On Song For My Father, Horace Silver combines his proven hardbop style with a new relaxedness, a gentle, Brazilian-inspired groove.
Everything comes to an end. For a full five years, Blue Mitchell (trumpet) and Junior Cook (tenor sax) were the horn players in pianist Horace Silver’s quintet. They released half a dozen albums together and had a string of minor hits like “Come On Home,” “Sister Sadie,” and “Filthy McNasty.” This was gospel- and blues-infused hardbop – that “funky” style that Horace Silver invented and mastered like no one else. This quintet made its last recordings in October 1963 and January 1964. There wasn’t enough material for a whole album, and the sessions went tough. Silver’s producer recommended that the pianist look for new personnel.
In February, Horace Silver flew to Brazil for three weeks. This country was musically very trendy at the time; the bossa nova from Brazil was also flooding the U.S. scene. Silver wanted to get ideas directly on the spot: “I was very impressed by the authentic bossa nova beat. Not just this monotonous ‘tick-tick-tick, tick-tick’ that you usually hear, but the real bossa nova feeling.” That’s exactly the feeling Silver wanted to transfer into his music – with a new band. Carmell Jones was the trumpeter’s name, Joe Henderson played the tenor saxophone.
This Henderson in particular, who was just starting a great solo career, was of a special caliber: a player who combined motivic fine development with an enormous dynamic of increase. His improvisation in the title track, “Song For My Father,” is considered “one of the most perfectly executed solos on jazz records” (according to jazz educator Bill Kirchner). Henderson was also allowed to contribute a piece of his own to the album, “The Kicker,” a lightning-fast virtuoso number.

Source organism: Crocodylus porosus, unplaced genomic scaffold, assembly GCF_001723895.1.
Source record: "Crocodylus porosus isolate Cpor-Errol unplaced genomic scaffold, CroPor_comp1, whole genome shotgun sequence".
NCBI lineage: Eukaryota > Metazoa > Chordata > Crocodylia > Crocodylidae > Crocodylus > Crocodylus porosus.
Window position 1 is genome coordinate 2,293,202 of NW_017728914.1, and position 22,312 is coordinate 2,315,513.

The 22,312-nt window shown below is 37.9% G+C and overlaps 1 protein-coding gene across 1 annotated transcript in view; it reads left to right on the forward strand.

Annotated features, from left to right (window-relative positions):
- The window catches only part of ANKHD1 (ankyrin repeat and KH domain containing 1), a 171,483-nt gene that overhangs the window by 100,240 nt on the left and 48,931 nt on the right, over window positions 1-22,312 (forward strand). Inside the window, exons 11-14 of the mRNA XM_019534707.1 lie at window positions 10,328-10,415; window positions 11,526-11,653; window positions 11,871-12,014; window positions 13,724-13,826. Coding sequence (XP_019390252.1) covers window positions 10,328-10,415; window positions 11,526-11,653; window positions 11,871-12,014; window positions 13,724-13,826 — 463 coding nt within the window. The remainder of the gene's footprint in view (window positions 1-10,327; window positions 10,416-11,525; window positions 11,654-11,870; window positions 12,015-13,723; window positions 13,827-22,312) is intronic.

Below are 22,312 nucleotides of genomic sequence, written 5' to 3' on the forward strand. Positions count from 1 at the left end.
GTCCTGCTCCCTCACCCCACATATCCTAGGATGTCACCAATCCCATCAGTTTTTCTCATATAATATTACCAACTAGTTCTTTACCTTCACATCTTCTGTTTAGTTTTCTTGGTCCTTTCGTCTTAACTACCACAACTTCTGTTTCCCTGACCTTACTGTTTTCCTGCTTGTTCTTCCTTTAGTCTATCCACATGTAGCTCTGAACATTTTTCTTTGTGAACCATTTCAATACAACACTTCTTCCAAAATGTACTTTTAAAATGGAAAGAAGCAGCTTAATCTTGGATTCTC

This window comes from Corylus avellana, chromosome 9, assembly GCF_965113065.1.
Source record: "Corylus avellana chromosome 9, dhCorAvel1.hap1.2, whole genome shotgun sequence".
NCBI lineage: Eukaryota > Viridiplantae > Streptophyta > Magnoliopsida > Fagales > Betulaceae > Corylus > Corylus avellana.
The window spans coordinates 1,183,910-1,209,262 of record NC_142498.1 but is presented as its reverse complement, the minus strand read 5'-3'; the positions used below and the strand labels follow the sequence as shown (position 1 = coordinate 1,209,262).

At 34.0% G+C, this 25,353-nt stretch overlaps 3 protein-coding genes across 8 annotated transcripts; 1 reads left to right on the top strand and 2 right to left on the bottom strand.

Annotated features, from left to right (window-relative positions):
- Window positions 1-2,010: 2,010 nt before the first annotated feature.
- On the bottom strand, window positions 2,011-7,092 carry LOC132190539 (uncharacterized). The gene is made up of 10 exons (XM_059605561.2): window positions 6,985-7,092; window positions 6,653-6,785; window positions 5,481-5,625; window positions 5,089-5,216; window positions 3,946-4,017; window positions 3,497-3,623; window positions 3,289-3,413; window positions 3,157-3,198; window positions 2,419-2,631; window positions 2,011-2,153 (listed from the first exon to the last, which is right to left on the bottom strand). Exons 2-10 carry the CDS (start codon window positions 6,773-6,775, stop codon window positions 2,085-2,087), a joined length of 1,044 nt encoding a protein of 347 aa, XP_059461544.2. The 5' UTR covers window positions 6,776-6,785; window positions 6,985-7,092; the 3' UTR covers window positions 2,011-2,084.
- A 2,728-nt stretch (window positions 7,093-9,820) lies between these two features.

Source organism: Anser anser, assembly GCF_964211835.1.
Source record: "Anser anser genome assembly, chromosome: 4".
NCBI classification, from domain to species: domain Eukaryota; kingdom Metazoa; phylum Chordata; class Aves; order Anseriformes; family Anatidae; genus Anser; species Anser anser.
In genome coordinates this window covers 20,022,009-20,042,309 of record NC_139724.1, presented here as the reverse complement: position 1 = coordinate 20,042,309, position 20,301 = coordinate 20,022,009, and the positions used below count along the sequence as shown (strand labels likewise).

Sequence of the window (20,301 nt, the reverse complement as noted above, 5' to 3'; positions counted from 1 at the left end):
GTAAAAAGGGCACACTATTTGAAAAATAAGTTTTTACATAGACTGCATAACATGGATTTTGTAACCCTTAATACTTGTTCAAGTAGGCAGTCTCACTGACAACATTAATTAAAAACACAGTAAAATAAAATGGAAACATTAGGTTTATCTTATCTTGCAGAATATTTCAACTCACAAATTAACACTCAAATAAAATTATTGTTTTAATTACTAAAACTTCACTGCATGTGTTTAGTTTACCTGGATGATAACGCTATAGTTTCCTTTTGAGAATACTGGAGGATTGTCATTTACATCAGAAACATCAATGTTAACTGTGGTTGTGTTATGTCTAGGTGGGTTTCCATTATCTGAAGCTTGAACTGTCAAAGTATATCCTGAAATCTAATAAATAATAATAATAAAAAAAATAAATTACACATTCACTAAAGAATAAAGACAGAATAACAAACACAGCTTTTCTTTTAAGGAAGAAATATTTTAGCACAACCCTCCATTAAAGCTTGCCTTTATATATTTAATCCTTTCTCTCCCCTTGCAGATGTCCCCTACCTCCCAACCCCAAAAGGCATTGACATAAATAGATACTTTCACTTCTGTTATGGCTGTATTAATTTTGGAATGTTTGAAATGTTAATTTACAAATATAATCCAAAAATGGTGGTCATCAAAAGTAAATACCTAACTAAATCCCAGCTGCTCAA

The special thing, however, is how Horace Silver combines his proven hardbop style (but now in straight eighth notes) with a new relaxedness, a gentle, Brazilian-inspired groove. This sounds most beautiful in “Que Pasa” and the title track, “Song For My Father.” (Silver’s father had Portuguese ancestry.) The album, released in January 1965, became Horace Silver’s biggest success. Along with Lee Morgan’s record The Sidewinder, released six months earlier, it propelled the Blue Note label commercially into a new orbit. The flip side of the coin was that its success torpedoed the label’s independence.
And then there was unreleased material from the old quintet. They chose for the record a wonderful trio ballad (“Lonely Woman”) and the oriental-tinged “Calcutta Cutie,” in which the horns don’t improvise – nothing should distract from the new horn soloists in the band. Only on the CD release (1989) are they included in their entirety, the final recordings of the old Mitchell-Cook lineup – with two terrific hardbop themes included. But surprisingly, Mitchell and Cook were no longer allowed to blow a solo in these pieces either. The house is definitely not on the right track.